When my girls were toddlers, we originated half-birthdays – celebrations marking six months till they turned another year older. Giving us a good excuse to eat cake and act silly in the middle of winter, this tradition stuck into adulthood. “Happy half birthday!” I still shout into the phone, picturing my half-birthday girl treating herself to a cupcake with one festive candle. Posting on Facebook, or planting a candle in a cookie is also acceptable, as long as the sentiment is expressed.
“What’s a half birthday?” one of Helen’s friends wanted to know last January after I acknowledged the occasion on her Facebook wall. “Duh…It means I’m 26-and-a-half years old,” Helen explained, “going on 27!
Tom says my ability to recall dates is a female thing. Whether it’s the specific day back in 1973 he finally asked me out – or when we bought our first car, brought a new beagle home, or traveled to a particular destination – I can rattle off the date like it was yesterday. I can’t say with any certainty who I met or what I read about just yesterday, but ask me to list significant occasions and I’m a savant.
“Hey, I’ve been living in Rangeley for exactly six months today!” I announced recently. “It’s my half anniversary!” We were driving down a dirt road covered with mixed precipitation, which triggered my internal almanac. Half a year had gone by since moving day in May, when I was driving down that same dirt road (covered in mixed precipitation) with the last load crammed into my Subaru!
Why does my date recall click in semi-annually rather than waiting a whole year? And how can I calculate lunar cycles when I can’t even finish a crossword puzzle? Beats me, but I think it has less to do with my gender than it does with my ability to filter my world through the eyes of an overgrown six-year-old. I romanticize the past and dream about tomorrow. Each day I learn something new, I surprise myself. If I’ve been sad and suddenly someone tells a joke, I remember the moment I stopped crying and started laughing again. And, while the kid part of me is doing that, the adult part of me is doing a daily assessment of where I’ve been and how far I still want to go.
It was almost 30 years to the day I’d moved into my house in Rochester that I left it to move to Rangeley. Three decades of birthdays, holidays and weddings I’d celebrated there, mixed in with passings and other sad anniversaries, too. My first house had endured all my momentous occasions and my trivial ones. It sheltered my family, watched us grow. While packing, I thought I’d mourn leaving just a little bit. I thought I’d want to linger in my kitchen near the door frame that tracked each girl’s height from birth through high school with pen carvings in the wood. Instead I felt relieved, ready to start my new life in my favorite home on the lake. As I drove away for the last time, I could almost hear the girls in the back seat, chattering about Indian Cove and s’mores and all the adventures they’d have when we finally got “up to camp.”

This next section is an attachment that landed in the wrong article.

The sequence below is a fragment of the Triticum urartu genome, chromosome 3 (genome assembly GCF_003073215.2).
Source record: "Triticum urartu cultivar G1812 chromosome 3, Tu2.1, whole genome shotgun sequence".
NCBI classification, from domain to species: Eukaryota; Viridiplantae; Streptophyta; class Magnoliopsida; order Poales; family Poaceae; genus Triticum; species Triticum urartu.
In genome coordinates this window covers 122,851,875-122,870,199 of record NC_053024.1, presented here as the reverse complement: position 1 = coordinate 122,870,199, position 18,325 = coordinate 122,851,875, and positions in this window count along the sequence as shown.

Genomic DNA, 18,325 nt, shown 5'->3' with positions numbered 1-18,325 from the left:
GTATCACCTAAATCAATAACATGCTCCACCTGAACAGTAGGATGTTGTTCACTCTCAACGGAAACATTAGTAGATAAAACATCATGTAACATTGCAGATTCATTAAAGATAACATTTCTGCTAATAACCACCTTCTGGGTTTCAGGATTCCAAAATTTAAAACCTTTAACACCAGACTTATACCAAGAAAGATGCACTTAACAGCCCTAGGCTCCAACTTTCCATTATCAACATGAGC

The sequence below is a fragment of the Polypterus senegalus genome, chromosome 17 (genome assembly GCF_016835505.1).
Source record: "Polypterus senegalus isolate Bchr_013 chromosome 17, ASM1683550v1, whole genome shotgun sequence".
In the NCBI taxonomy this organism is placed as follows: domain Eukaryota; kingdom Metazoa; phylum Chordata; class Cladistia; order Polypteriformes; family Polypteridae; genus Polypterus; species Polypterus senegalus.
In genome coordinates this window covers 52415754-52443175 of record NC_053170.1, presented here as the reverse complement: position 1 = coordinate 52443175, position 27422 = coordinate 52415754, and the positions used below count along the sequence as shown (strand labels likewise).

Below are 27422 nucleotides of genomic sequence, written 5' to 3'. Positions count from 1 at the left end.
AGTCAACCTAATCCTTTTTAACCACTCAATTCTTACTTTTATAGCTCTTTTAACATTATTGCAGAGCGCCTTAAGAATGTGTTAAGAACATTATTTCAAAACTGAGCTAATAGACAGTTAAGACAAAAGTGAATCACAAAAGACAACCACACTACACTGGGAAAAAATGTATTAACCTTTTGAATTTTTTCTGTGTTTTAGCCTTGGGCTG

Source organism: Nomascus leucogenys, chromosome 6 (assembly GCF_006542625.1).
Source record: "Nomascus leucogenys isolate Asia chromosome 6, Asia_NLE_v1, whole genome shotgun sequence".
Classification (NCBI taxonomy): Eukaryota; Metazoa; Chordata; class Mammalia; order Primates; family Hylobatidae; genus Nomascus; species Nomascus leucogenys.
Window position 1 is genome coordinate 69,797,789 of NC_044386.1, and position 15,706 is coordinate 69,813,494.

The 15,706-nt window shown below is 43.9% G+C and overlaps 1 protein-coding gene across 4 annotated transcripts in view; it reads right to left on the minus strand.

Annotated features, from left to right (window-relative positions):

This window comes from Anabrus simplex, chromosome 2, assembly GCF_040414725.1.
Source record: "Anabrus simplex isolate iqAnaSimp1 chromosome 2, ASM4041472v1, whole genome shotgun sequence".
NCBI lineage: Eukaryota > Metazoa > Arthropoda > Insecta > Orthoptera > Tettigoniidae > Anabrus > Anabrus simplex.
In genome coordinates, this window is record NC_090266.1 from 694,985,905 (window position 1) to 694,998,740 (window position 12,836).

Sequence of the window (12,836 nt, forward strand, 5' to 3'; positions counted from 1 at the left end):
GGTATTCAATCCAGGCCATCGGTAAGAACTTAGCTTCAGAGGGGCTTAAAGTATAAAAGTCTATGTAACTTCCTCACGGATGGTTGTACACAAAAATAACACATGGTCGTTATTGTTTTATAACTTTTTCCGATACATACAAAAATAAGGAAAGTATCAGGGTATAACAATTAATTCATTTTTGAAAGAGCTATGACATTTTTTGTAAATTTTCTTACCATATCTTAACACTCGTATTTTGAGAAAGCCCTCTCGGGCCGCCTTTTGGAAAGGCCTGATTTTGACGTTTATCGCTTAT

I did indulge in a brief period of feeling sorry for myself a couple days after I moved in my last load. I was standing in my new kitchen, watching Tom drive away, and I was as mournful as the beagles to see him leave. His retirement from teaching was still a month away and, weekdays, he had to live with his sister until school was out. Meanwhile, the beagle boys and I had to hold down the fort.
On that lonely afternoon in May, those weeks till Tom could join me for good seemed like forever. But I bucked up, marched away from the window and got busy. I unpacked till the sound of tape being ripped off a box top made me want to cry. When I got tired of stocking cupboards, I blasted WTOS and danced around my kitchen in my PJs. At night when I could finally bring myself to turn the TV and the radio off, I put the wind-up alarm clock from our Moosehead cabin next to my bed, lulling myself to sleep like a puppy. I learned how to bake bread and how to grow flowers. I conquered my childlike cravings for giant gobs of peanut butter and, most days, fed myself dinner salads. I relearned how to like my own company as I watched the lake warm and the lupines bloom. Looking back on it now, that stretch of moving in alone time was a brief blur in the start of my momentous transition year. Before I knew it, Tom had hung up his teacher clothes in favor of jeans and a chamois shirt, and had joined me and the beagles out on the dock to toast his retirement.
Until a week ago, I’d never determined my own half-birthday, figuring it was a rite reserved for my younger generation. But all the beginnings and endings I’d been through must have given my internal calendar wheel a spin. “Well, let’s see, I had my birthday about a week before Tom got here, so that would mean….”
When I turn 54 and a half this month, I’m psyched for some sort of personal harmonic convergence. Turns out, it happens right around Thanksgiving, right after my six month moving in anniversary, and right before Tom’s. I think I’ll find one of Helen’s candles, stick it into a homemade peanut butter sandwich, and rejoice.